Within a week of each other last year, the century-old Weber grill company and the 35-year-old upstart Traeger filed IPOs. Coming out of the block, Traeger shares traded at a premium of $25 to Weber’s $16 per share, and Traeger reached its peak at $29 the day after Weber filed.
But by the end of the year, Wall Street’s exuberance turned to indifference. Traeger and Weber shares were trading within a dollar of each other, Traeger at $12 and Weber at $13. Then in 2022, the bottom fell out as both companies were hit by declining demand and excess inventory at retail, but Traeger fell further faster.
In a little over a year as public companies, Weber closed trading just under $9 per share on Friday, August 19, off 45% since its IPO open, with Traeger down nearly 90% at a shade over $3. Of note, Weber has been rallying since it hit bottom on August 1 at around $6.
As the market share leader, Weber is twice as large as Traeger, generating about $2 billion in revenues last fiscal year to Traeger’s $786 million. Weber claims to hold nearly one-fourth of the U.S. grill market, and well over that share of grill sales at Home Depot, Lowe’s and Ace Hardware. By contrast, Traeger holds about 3% market share. Weber also has a robust e-commerce business and an international profile.
With that being said, investors understand what Weber is and what Weber does. It’s quite the opposite for Traeger. After listening to its latest earnings call, it’s pretty clear that the analysts don’t really get Traeger’s business and its distinctive difference.
“The questions were around bank covenants, liquidity, inventory. I understand why those are important right now,” Jeremy Andrus, Traeger CEO told me. “But no one wants to talk about what makes this a really interesting business and a very compelling investment opportunity long term. We’ve got to serve the needs of the moment, but not at the expense of the long term.”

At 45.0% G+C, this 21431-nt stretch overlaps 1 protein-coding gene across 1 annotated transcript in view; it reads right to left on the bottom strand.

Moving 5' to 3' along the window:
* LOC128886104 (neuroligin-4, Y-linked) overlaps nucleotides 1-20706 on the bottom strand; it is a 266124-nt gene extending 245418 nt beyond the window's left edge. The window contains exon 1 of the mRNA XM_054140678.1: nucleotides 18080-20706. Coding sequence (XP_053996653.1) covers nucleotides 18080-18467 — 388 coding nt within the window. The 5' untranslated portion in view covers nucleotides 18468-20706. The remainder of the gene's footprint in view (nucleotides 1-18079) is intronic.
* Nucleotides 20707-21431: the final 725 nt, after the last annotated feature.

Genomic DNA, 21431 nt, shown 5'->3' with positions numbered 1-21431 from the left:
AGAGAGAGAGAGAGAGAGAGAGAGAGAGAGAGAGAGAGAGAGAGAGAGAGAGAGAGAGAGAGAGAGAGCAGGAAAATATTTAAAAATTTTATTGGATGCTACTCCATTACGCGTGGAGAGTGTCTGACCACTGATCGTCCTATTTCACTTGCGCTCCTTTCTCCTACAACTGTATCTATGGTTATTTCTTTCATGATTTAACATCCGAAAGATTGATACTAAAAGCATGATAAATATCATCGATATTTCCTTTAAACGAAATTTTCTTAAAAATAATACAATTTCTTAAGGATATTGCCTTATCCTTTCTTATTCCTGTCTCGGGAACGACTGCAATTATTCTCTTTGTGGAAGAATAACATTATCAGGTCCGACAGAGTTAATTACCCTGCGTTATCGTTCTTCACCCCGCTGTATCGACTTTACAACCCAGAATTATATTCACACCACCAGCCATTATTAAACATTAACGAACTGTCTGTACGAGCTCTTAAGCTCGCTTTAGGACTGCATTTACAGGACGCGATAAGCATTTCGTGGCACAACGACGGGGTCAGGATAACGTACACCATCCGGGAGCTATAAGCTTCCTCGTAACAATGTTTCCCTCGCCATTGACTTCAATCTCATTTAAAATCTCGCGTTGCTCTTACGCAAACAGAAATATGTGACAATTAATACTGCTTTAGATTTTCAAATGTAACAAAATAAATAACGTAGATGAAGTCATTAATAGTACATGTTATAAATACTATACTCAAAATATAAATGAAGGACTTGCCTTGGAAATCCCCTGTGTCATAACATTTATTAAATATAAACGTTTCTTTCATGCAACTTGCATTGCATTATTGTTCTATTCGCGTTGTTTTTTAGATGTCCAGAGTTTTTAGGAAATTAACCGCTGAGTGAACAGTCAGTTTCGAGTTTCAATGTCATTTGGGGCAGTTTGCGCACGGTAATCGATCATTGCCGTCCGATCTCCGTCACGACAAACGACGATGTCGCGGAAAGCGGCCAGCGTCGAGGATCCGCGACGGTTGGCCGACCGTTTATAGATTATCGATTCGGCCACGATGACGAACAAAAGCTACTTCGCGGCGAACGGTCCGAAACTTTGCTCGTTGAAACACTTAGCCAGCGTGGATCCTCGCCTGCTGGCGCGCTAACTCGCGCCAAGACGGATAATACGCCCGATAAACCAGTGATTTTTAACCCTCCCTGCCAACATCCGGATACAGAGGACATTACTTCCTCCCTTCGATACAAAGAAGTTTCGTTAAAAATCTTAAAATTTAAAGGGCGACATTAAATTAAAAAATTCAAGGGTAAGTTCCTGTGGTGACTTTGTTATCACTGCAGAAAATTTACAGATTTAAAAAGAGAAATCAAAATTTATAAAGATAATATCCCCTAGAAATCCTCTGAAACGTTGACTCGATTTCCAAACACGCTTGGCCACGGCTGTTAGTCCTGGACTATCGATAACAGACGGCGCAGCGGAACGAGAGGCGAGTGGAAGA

As brands, Weber is the HP or Dell in the outdoor cooking category and Traeger is the Apple. It’s the premium luxury brand in a category where luxury isn’t understood, and investors will need time to comprehend what that means.
Taste the difference
Traeger invented wood-pellet grilling, a tasty alternative to charcoal and gas. It imparts a real-wood flavor to meats, and the company remains dedicated to the fuel source. Its grills start with the push of a button and it is a set-it-and-forget-get style of outdoor cooking with an automatic pellet feed and a fan that maintains the desired temperature.
Traegers cook by convection, so they aren’t prone to flare-ups or uneven cooking. Plus they can do everything a charcoal or gas grill can do and much more, including smoking, grilling, barbecuing, braising, roasting and even baking.
The 100% hardwood pellets Traeger sells allows cooks to select their flavor profile, from apple, cherry hickory, mesquite, pecan or its signature blends for bold or mellow wood taste. That sure beats the sometimes residual flavor of charcoal starter or the blandness of gas grilling.
And the sale of pellets and other consumables, like sauces and rubs, gives Traeger a steady revenue stream and offers shelf space for the brand in retail stores like Kroger which extends its brand awareness. Currently, the company says some 2,200 retail stores carry its rubs and sauces.
Cooking over wood goes back to the dawn of human history, but Traeger has evolved it into the 21st century with digitally-connected features in some of its more premium offerings.
With prices starting around $500, you’ve got to step up to its Pro 575 at $900 or its more premium Ironwood and Timberland line to get WIFI control features or as the company calls it, “WiFIRE.” In the current environment, the sales of its under $1,000 offerings are under more pressure than its premium $1,000+ models.